Yes, There Was An Earthquake In Illinois This Week- Did You Feel It?
The New Madrid Seismic Zone (NMSZ), located in southeastern Missouri, northeastern Arkansas, western Tennessee, western Kentucky, and southern Illinois, is the most active seismic area in the United States, east of the Rocky Mountains.
In fact, the region has experienced devastating quakes in the past, with one of the most significant occurring near the Mississippi River on December 16, 1811, with a powerful magnitude of 8.1.
The possibility of a large earthquake strong enough to shake the entire eastern United States isn't out of the question even today.
A Quake Felt Far and Wide
That earthquake in 1811 shook people awake in places as far as New York City, Washington, DC, and Charleston.
The quake was intense enough to cause the ground to shake for 3 minutes in areas near the epicenter. It caused liquefaction of the ground (dirt and water were thrown tens of feet into the air).
Even President James Madison and his wife felt the quake in the White House, and church bells rang in Boston due to the shaking.
Unprecedented Earthquake Swarm
The 1811 quake wasn't an isolated incident; it triggered a series of events that continued for months.
There were 2,000+ earthquakes in the Midwest from December 1811 through Match of 1812 with a staggering 6,000-10,000 earthquakes centered in the "Bootheel" of Missouri, where the New Madrid Seismic Zone is located.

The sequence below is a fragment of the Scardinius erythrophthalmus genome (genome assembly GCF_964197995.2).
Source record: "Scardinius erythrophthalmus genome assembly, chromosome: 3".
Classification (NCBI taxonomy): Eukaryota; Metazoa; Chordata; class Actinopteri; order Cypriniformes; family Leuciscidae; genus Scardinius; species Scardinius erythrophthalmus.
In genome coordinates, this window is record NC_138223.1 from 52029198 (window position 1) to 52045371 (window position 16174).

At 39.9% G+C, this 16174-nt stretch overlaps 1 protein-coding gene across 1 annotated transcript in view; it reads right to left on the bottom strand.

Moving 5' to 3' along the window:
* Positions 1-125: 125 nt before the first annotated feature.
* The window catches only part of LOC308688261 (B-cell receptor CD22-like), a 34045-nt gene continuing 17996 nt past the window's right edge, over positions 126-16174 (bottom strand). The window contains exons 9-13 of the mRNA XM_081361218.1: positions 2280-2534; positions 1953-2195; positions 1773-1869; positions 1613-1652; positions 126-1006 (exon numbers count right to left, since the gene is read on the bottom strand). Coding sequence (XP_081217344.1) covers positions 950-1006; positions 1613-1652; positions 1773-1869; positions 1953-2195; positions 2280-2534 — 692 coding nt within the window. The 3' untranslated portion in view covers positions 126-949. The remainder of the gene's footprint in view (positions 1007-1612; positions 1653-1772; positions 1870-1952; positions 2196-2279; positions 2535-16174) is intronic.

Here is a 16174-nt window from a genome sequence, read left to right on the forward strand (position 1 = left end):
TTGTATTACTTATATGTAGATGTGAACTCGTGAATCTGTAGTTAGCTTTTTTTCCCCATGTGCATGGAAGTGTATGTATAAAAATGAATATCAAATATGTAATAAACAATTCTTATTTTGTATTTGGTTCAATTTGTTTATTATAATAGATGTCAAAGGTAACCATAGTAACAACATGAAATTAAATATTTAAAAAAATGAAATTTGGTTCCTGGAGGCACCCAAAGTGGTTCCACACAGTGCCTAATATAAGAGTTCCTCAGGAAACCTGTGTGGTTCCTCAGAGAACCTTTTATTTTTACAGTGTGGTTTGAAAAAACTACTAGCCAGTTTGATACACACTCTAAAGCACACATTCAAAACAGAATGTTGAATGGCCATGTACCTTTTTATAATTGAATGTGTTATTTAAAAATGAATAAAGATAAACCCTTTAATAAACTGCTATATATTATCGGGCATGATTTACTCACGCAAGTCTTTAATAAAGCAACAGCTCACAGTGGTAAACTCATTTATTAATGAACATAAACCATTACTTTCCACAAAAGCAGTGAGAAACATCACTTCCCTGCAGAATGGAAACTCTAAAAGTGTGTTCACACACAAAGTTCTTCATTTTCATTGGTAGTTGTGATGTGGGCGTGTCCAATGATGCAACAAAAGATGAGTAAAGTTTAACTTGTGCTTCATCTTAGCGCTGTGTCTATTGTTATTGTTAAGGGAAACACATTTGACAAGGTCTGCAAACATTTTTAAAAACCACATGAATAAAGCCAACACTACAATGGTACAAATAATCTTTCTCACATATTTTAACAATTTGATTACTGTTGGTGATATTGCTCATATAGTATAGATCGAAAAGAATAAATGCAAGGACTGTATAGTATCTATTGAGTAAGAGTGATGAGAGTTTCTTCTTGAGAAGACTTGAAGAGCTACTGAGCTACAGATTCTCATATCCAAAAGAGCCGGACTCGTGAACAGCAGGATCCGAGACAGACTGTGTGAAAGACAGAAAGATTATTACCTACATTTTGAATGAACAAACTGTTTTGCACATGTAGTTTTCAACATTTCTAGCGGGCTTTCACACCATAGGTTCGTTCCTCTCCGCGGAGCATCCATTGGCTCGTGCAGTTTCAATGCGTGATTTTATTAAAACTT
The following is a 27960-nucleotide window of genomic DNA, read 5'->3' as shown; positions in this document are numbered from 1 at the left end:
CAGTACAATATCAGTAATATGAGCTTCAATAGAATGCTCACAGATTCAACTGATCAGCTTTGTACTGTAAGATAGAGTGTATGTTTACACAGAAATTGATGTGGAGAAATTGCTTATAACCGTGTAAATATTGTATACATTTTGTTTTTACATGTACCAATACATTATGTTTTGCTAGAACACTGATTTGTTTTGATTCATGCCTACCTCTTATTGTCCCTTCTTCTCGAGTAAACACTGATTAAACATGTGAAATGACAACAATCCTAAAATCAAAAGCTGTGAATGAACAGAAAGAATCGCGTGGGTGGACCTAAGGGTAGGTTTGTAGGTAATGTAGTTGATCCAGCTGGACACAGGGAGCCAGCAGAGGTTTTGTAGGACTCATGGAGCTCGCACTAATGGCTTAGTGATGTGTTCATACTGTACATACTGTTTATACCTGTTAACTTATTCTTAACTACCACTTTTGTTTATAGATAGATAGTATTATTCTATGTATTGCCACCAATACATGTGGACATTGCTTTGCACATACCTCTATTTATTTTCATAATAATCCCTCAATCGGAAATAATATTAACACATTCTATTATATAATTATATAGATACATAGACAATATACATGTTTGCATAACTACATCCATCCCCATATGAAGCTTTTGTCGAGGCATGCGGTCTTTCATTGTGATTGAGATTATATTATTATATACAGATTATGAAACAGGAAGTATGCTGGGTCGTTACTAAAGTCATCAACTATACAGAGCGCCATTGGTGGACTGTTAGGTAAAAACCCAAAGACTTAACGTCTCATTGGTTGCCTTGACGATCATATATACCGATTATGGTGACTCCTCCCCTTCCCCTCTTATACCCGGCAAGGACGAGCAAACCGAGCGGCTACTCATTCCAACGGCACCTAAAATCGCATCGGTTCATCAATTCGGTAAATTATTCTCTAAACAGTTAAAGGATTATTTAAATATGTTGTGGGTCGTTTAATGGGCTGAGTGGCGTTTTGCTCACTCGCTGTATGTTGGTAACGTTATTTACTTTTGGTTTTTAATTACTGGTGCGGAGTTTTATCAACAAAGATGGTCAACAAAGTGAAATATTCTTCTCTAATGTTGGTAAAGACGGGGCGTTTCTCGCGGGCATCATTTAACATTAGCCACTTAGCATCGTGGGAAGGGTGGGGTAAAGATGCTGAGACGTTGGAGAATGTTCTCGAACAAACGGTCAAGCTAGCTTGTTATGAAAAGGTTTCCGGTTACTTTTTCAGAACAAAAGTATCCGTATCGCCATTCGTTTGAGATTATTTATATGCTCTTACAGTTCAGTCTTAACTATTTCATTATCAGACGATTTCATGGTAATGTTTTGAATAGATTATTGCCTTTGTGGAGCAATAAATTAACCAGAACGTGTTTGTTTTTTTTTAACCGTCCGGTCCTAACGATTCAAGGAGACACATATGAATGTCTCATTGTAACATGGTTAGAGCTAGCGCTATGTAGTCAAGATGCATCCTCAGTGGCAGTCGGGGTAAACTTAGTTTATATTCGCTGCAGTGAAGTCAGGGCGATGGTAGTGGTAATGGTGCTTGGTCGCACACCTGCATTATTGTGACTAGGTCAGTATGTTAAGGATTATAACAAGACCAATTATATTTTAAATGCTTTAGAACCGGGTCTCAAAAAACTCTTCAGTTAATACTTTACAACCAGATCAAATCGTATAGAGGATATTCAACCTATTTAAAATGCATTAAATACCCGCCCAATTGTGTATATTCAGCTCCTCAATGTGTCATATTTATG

Unveiling the Devastating Aftershocks
The aftermath of the quakes' intense aftershocks caused significant damage and loss of life.
Apart from the shaking, these quakes also led to unusual natural phenomena in the area, including earthquake lights, seismically heated water, and earthquake smog.
The full magnitude of the catastrophe wasn't fully understood at the time due to the lack of scientific tools and limited news-gathering capabilities of that era.
A Minor Tremor in Southern Illinois on July 26, 2023
Last night, a mild earthquake sent some ripples through southern Illinois, close to the heart of the New Madrid Seismic Zone.
The US Geological Survey (USGS) reported that it was a magnitude 2.1 event, which might not sound like much, but it can still be felt by most people.
According to USGS, the earthquake struck at 5:57 pm from a depth of 7.8 km; it was rated a magnitude 2.1 event. - WeatherBoy
Luckily, there were no injuries or damages reported, and it barely caused a stir according to the USGS's "Did you feel it?" web-based reporting tool.
Preparing for the Big One
While last night's earthquake was no cause for concern, authorities are worried that people aren't fully prepared for a major earthquake that might strike the region in the future.
The New Madrid Seismic Zone (NMSZ) has a history of powerful earthquakes, and experts say it's not a question of "if" but "when" the next one will hit.